The biggest impacts of the bill are more likely to be in reducing administrative hurdles to vaccination, said Pan, a pediatrician who has long been a champion of vaccines.

He said that children whose parents are working often come to the doctor with an older sibling or other relative, and then are unable to get the vaccines for which they had scheduled the appointment. He added that the S.B. 866 wouldn’t allow children to do anything without adult supervision.

“You can’t get a vaccine without a licensed health care professional who’s an adult,” Pan told me. “In other words, this is not about a child making a decision without adult guidance. There will be an adult asking them questions. We take an oath too.”

Where we’re traveling

Today’s tip comes from Jim Vandegriff, who lives in the seaside town of Trinidad in Humboldt County:

“One of my favorite places to visit (even though I live relatively close by) is Prairie Creek Redwoods State Park in Orick, about 50 miles north of Eureka in Humboldt County. The Newton P. Drury Scenic Parkway through the park is a delight to drive, surrounded by old growth redwoods, with trails accessible off the roadway so you can walk five minutes and be in a time machine that takes you back millions of years. The entire area is amazing, with long hikes to the Pacific Ocean available and drivable for those who don’t want to or can’t hike that far, elk herds for viewing, Fern Canyon, and the Klamath River nearby in the Yurok nation area near Klamath. The overlook of the Klamath River entering the Pacific Ocean is one of those primal scenes not to be missed.”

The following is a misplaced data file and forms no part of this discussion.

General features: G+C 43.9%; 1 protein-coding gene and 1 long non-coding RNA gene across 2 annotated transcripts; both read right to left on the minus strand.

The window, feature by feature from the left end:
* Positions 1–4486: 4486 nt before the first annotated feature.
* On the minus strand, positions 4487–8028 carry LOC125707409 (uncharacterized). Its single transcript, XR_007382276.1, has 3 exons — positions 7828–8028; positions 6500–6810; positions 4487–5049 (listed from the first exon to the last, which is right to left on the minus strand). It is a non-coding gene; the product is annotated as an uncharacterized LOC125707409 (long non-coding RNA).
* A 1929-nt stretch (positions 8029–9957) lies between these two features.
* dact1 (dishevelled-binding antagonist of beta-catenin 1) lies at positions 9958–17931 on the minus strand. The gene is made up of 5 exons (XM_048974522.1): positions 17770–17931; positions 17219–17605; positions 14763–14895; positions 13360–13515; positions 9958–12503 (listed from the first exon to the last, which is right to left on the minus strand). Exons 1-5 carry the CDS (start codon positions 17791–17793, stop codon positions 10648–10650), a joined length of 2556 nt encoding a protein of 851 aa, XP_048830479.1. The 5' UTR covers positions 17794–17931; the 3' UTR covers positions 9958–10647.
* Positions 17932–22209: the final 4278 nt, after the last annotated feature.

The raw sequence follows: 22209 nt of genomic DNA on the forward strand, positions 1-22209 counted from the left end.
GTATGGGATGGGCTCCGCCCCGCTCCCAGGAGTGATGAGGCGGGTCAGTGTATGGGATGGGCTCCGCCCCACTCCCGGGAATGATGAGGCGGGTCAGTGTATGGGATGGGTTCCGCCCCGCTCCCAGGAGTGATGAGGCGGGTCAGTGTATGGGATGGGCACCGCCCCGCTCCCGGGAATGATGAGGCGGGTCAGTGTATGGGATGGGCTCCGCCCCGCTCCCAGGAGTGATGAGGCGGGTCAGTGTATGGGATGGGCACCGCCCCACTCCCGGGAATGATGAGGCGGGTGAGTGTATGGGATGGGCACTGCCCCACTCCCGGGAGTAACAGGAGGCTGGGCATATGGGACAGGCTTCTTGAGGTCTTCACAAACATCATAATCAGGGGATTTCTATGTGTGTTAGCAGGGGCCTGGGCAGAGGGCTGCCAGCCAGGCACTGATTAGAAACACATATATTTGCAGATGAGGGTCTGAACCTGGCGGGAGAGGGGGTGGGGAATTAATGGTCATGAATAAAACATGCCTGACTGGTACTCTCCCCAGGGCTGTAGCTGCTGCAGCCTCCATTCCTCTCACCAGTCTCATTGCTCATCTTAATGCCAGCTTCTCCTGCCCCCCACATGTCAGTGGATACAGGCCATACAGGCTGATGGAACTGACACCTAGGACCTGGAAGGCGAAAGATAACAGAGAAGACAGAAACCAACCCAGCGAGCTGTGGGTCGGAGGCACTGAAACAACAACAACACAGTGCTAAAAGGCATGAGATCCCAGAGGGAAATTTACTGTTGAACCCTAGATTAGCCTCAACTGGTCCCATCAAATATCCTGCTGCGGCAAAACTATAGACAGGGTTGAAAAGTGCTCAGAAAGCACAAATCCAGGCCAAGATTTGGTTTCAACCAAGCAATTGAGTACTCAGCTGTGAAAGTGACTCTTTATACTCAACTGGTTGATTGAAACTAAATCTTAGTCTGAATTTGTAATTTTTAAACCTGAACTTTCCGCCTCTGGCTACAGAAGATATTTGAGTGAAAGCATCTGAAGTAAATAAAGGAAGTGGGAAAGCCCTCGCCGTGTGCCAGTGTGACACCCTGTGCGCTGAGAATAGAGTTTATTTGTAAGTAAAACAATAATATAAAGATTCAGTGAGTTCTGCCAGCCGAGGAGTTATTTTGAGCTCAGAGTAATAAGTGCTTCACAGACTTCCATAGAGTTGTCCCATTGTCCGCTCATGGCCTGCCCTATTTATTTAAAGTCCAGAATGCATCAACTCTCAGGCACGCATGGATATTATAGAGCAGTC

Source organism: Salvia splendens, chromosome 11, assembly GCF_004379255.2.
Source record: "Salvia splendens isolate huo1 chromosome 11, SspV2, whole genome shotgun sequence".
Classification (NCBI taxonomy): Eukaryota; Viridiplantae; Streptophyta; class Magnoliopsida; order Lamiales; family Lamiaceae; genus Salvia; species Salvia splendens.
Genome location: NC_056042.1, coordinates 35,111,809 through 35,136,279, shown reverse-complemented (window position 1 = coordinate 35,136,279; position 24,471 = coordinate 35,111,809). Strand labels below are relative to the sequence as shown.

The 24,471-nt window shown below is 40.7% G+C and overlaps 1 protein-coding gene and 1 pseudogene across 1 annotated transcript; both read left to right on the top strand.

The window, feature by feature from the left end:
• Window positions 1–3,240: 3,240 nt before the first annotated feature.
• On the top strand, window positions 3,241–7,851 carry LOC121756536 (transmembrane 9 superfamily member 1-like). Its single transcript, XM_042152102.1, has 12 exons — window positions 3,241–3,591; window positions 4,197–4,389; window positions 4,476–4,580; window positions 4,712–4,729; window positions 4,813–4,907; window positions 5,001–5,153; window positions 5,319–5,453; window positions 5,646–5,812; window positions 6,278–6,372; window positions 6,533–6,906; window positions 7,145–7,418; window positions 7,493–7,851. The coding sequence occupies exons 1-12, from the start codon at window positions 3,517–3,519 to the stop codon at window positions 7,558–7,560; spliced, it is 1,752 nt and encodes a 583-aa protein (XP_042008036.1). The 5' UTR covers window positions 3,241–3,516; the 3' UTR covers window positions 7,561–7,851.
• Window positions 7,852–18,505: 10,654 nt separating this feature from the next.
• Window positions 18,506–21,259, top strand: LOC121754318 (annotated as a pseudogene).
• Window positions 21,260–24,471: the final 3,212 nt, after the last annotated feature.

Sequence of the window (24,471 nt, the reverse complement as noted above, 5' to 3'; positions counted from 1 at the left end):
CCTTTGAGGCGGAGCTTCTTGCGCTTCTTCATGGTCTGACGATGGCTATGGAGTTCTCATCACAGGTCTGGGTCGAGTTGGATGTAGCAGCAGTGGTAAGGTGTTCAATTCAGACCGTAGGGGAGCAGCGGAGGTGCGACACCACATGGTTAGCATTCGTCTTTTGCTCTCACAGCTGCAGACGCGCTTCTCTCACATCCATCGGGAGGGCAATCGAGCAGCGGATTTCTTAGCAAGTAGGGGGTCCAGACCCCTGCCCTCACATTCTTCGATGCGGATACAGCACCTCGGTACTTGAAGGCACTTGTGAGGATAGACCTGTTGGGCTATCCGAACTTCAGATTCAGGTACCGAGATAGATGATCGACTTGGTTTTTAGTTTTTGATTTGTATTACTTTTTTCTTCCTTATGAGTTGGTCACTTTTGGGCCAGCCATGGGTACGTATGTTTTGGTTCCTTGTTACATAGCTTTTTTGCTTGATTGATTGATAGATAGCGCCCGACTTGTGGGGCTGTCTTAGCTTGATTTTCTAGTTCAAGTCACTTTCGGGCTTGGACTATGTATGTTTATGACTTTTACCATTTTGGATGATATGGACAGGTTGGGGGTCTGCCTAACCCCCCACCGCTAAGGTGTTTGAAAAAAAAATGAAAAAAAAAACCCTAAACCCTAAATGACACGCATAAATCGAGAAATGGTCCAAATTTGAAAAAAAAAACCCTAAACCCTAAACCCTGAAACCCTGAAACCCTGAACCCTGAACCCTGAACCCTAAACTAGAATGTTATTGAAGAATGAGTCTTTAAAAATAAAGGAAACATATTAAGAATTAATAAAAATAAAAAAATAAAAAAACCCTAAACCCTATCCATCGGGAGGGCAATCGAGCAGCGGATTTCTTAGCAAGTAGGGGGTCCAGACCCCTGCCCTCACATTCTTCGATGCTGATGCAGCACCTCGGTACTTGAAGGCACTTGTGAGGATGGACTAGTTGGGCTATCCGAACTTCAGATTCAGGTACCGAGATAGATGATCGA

Tell us about your favorite places to visit in California. Email your suggestions to [email protected] We’ll be sharing more in upcoming editions of the newsletter.

Tell us

Parents, children and teachers: How are you feeling about the start of the school year?

Email us at [email protected] with your hopes, fears and stories. Please include your name and the city that you live in.

And before you go, some good news

As the school year begins in California, students at public schools will receive at least two free meals a day on campus.

California is the first state to guarantee free breakfast and lunch to all schoolchildren, regardless of income. Though the universal meal program technically starts this fall, the state has been trying it out since last year using federal pandemic funds.

There’s plenty of research that shows that eating breakfast and lunch is linked with a reduction in nurse visits, improved attendance and better test scores. Not to mention that children who don’t eat tend to distract the rest of the class, affecting others’ learning experiences, too.

“It’s just a win for everyone,” Stephanie Bruce, director of nutrition services at Palm Springs Unified School District, told The New York Times.

Thanks for reading. I’ll be back tomorrow. — Soumya

P.S. Here’s today’s Mini Crossword, and a clue: Zoomers, by another name (4 letters).

Briana Scalia and Allison Honors contributed to California Today. You can reach the team at [email protected].